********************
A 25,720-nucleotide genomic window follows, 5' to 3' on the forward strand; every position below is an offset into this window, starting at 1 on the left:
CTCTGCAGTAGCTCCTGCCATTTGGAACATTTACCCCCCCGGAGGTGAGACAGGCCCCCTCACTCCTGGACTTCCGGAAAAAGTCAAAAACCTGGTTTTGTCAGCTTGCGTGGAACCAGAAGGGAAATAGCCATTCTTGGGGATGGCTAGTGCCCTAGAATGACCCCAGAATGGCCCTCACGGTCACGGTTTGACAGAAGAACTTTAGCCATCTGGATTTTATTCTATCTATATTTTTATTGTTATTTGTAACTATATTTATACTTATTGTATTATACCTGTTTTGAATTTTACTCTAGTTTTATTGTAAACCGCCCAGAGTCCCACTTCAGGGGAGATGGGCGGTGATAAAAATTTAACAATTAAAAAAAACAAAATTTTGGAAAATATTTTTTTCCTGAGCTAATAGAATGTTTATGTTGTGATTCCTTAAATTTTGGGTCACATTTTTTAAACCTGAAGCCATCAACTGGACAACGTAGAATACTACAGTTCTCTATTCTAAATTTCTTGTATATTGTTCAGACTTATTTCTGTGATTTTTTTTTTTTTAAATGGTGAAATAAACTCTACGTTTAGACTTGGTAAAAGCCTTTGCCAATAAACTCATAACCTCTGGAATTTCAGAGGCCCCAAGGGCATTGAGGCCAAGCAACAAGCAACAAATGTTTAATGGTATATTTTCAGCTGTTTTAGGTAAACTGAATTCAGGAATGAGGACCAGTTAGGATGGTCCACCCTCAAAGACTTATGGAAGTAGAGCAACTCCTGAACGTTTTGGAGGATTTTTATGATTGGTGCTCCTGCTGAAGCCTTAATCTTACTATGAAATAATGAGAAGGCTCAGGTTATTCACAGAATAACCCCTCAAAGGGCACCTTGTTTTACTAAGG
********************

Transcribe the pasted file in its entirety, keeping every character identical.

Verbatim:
A 25,720-nucleotide genomic window follows, 5' to 3' on the forward strand; every position below is an offset into this window, starting at 1 on the left:
CTCTGCAGTAGCTCCTGCCATTTGGAACATTTACCCCCCCGGAGGTGAGACAGGCCCCCTCACTCCTGGACTTCCGGAAAAAGTCAAAAACCTGGTTTTGTCAGCTTGCGTGGAACCAGAAGGGAAATAGCCATTCTTGGGGATGGCTAGTGCCCTAGAATGACCCCAGAATGGCCCTCACGGTCACGGTTTGACAGAAGAACTTTAGCCATCTGGATTTTATTCTATCTATATTTTTATTGTTATTTGTAACTATATTTATACTTATTGTATTATACCTGTTTTGAATTTTACTCTAGTTTTATTGTAAACCGCCCAGAGTCCCACTTCAGGGGAGATGGGCGGTGATAAAAATTTAACAATTAAAAAAAACAAAATTTTGGAAAATATTTTTTTCCTGAGCTAATAGAATGTTTATGTTGTGATTCCTTAAATTTTGGGTCACATTTTTTAAACCTGAAGCCATCAACTGGACAACGTAGAATACTACAGTTCTCTATTCTAAATTTCTTGTATATTGTTCAGACTTATTTCTGTGATTTTTTTTTTTTTAAATGGTGAAATAAACTCTACGTTTAGACTTGGTAAAAGCCTTTGCCAATAAACTCATAACCTCTGGAATTTCAGAGGCCCCAAGGGCATTGAGGCCAAGCAACAAGCAACAAATGTTTAATGGTATATTTTCAGCTGTTTTAGGTAAACTGAATTCAGGAATGAGGACCAGTTAGGATGGTCCACCCTCAAAGACTTATGGAAGTAGAGCAACTCCTGAACGTTTTGGAGGATTTTTATGATTGGTGCTCCTGCTGAAGCCTTAATCTTACTATGAAATAATGAGAAGGCTCAGGTTATTCACAGAATAACCCCTCAAAGGGCACCTTGTTTTACTAAGG